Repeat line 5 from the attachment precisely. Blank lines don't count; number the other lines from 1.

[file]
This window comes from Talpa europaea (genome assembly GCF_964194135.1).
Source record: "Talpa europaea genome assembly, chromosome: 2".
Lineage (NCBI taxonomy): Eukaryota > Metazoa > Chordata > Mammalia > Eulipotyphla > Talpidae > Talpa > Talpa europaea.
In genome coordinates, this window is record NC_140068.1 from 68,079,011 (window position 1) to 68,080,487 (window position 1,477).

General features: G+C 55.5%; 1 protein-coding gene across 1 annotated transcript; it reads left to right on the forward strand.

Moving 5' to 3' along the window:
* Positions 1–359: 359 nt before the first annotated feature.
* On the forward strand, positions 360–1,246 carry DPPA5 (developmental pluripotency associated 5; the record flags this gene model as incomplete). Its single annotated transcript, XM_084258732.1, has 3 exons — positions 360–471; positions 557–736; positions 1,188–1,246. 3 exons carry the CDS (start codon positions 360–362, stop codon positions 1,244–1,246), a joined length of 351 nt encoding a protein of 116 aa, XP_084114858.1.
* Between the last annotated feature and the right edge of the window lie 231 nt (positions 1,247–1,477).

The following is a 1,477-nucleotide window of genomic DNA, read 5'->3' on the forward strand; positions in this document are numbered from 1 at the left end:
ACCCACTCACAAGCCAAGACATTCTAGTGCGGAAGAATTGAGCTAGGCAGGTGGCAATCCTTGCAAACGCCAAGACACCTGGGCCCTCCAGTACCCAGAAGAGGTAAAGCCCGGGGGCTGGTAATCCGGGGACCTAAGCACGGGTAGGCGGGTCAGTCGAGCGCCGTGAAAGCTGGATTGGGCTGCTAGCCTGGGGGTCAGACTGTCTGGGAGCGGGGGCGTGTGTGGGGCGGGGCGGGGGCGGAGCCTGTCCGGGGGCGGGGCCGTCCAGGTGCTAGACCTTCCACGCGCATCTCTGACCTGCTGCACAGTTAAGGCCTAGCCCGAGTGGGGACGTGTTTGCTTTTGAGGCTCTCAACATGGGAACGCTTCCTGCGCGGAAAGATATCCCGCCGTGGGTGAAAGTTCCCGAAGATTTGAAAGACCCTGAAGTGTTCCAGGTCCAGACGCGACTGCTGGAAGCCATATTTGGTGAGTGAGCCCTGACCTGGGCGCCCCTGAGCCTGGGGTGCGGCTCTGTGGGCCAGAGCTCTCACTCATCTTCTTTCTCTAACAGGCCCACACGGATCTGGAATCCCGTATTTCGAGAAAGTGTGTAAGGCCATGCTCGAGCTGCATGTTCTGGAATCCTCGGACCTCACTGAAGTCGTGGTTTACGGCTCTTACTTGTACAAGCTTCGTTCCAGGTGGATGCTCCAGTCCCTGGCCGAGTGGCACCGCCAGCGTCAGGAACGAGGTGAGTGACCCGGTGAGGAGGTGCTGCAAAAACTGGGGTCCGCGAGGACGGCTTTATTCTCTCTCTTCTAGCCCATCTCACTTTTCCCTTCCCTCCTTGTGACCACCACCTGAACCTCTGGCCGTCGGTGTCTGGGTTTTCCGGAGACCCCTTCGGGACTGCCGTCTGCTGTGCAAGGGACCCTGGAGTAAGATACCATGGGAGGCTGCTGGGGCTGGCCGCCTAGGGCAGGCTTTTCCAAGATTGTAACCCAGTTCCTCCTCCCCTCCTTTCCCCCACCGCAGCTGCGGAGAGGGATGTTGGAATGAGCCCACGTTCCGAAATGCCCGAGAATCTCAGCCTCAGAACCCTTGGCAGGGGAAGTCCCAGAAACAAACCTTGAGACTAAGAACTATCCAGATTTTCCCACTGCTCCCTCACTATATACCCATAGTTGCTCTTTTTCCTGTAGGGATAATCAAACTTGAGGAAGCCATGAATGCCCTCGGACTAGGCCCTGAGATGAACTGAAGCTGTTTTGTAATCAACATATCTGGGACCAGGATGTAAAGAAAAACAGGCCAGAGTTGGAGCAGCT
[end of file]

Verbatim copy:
General features: G+C 55.5%; 1 protein-coding gene across 1 annotated transcript; it reads left to right on the forward strand.